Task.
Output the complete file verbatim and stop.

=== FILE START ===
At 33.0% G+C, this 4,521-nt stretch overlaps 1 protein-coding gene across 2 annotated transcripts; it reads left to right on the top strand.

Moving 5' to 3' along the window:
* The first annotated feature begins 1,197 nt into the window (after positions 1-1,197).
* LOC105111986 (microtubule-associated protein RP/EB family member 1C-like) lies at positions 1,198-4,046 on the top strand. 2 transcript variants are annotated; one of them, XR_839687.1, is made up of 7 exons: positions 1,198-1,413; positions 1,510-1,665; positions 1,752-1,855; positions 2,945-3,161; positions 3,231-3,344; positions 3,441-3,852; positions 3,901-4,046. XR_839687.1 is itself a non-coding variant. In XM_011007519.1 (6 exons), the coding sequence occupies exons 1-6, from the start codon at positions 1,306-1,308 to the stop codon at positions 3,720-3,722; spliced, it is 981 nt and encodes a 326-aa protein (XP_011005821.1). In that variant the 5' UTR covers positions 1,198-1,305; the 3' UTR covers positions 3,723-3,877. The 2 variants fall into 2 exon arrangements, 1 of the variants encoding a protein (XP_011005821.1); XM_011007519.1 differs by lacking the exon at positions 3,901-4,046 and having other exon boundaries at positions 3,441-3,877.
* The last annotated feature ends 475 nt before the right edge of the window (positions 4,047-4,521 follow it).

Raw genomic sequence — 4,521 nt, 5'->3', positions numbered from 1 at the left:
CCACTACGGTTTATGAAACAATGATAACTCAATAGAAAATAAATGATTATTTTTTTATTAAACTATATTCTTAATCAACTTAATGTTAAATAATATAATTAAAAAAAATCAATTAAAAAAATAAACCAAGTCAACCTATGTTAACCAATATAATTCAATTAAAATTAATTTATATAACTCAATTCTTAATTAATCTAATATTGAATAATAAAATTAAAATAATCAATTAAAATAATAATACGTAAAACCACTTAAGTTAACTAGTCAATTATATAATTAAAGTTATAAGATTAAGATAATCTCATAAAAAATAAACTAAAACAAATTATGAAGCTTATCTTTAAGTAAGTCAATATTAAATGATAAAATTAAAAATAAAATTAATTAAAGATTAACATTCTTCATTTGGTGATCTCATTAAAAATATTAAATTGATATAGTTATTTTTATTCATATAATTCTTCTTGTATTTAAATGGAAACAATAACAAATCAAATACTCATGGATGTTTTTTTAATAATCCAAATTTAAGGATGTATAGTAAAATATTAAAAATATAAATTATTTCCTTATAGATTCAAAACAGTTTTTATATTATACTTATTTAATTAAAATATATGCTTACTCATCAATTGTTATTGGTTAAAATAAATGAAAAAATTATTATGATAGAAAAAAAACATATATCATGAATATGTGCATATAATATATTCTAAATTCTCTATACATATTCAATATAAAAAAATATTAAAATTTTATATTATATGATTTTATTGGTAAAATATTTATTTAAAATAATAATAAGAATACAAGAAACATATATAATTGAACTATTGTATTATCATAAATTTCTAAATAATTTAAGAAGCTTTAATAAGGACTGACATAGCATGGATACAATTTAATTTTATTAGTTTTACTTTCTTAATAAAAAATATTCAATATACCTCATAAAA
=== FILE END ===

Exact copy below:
At 33.0% G+C, this 4,521-nt stretch overlaps 1 protein-coding gene across 2 annotated transcripts; it reads left to right on the top strand.

Moving 5' to 3' along the window:
* The first annotated feature begins 1,197 nt into the window (after positions 1-1,197).
* LOC105111986 (microtubule-associated protein RP/EB family member 1C-like) lies at positions 1,198-4,046 on the top strand. 2 transcript variants are annotated; one of them, XR_839687.1, is made up of 7 exons: positions 1,198-1,413; positions 1,510-1,665; positions 1,752-1,855; positions 2,945-3,161; positions 3,231-3,344; positions 3,441-3,852; positions 3,901-4,046. XR_839687.1 is itself a non-coding variant. In XM_011007519.1 (6 exons), the coding sequence occupies exons 1-6, from the start codon at positions 1,306-1,308 to the stop codon at positions 3,720-3,722; spliced, it is 981 nt and encodes a 326-aa protein (XP_011005821.1). In that variant the 5' UTR covers positions 1,198-1,305; the 3' UTR covers positions 3,723-3,877. The 2 variants fall into 2 exon arrangements, 1 of the variants encoding a protein (XP_011005821.1); XM_011007519.1 differs by lacking the exon at positions 3,901-4,046 and having other exon boundaries at positions 3,441-3,877.
* The last annotated feature ends 475 nt before the right edge of the window (positions 4,047-4,521 follow it).

Raw genomic sequence — 4,521 nt, 5'->3', positions numbered from 1 at the left:
CCACTACGGTTTATGAAACAATGATAACTCAATAGAAAATAAATGATTATTTTTTTATTAAACTATATTCTTAATCAACTTAATGTTAAATAATATAATTAAAAAAAATCAATTAAAAAAATAAACCAAGTCAACCTATGTTAACCAATATAATTCAATTAAAATTAATTTATATAACTCAATTCTTAATTAATCTAATATTGAATAATAAAATTAAAATAATCAATTAAAATAATAATACGTAAAACCACTTAAGTTAACTAGTCAATTATATAATTAAAGTTATAAGATTAAGATAATCTCATAAAAAATAAACTAAAACAAATTATGAAGCTTATCTTTAAGTAAGTCAATATTAAATGATAAAATTAAAAATAAAATTAATTAAAGATTAACATTCTTCATTTGGTGATCTCATTAAAAATATTAAATTGATATAGTTATTTTTATTCATATAATTCTTCTTGTATTTAAATGGAAACAATAACAAATCAAATACTCATGGATGTTTTTTTAATAATCCAAATTTAAGGATGTATAGTAAAATATTAAAAATATAAATTATTTCCTTATAGATTCAAAACAGTTTTTATATTATACTTATTTAATTAAAATATATGCTTACTCATCAATTGTTATTGGTTAAAATAAATGAAAAAATTATTATGATAGAAAAAAAACATATATCATGAATATGTGCATATAATATATTCTAAATTCTCTATACATATTCAATATAAAAAAATATTAAAATTTTATATTATATGATTTTATTGGTAAAATATTTATTTAAAATAATAATAAGAATACAAGAAACATATATAATTGAACTATTGTATTATCATAAATTTCTAAATAATTTAAGAAGCTTTAATAAGGACTGACATAGCATGGATACAATTTAATTTTATTAGTTTTACTTTCTTAATAAAAAATATTCAATATACCTCATAAAA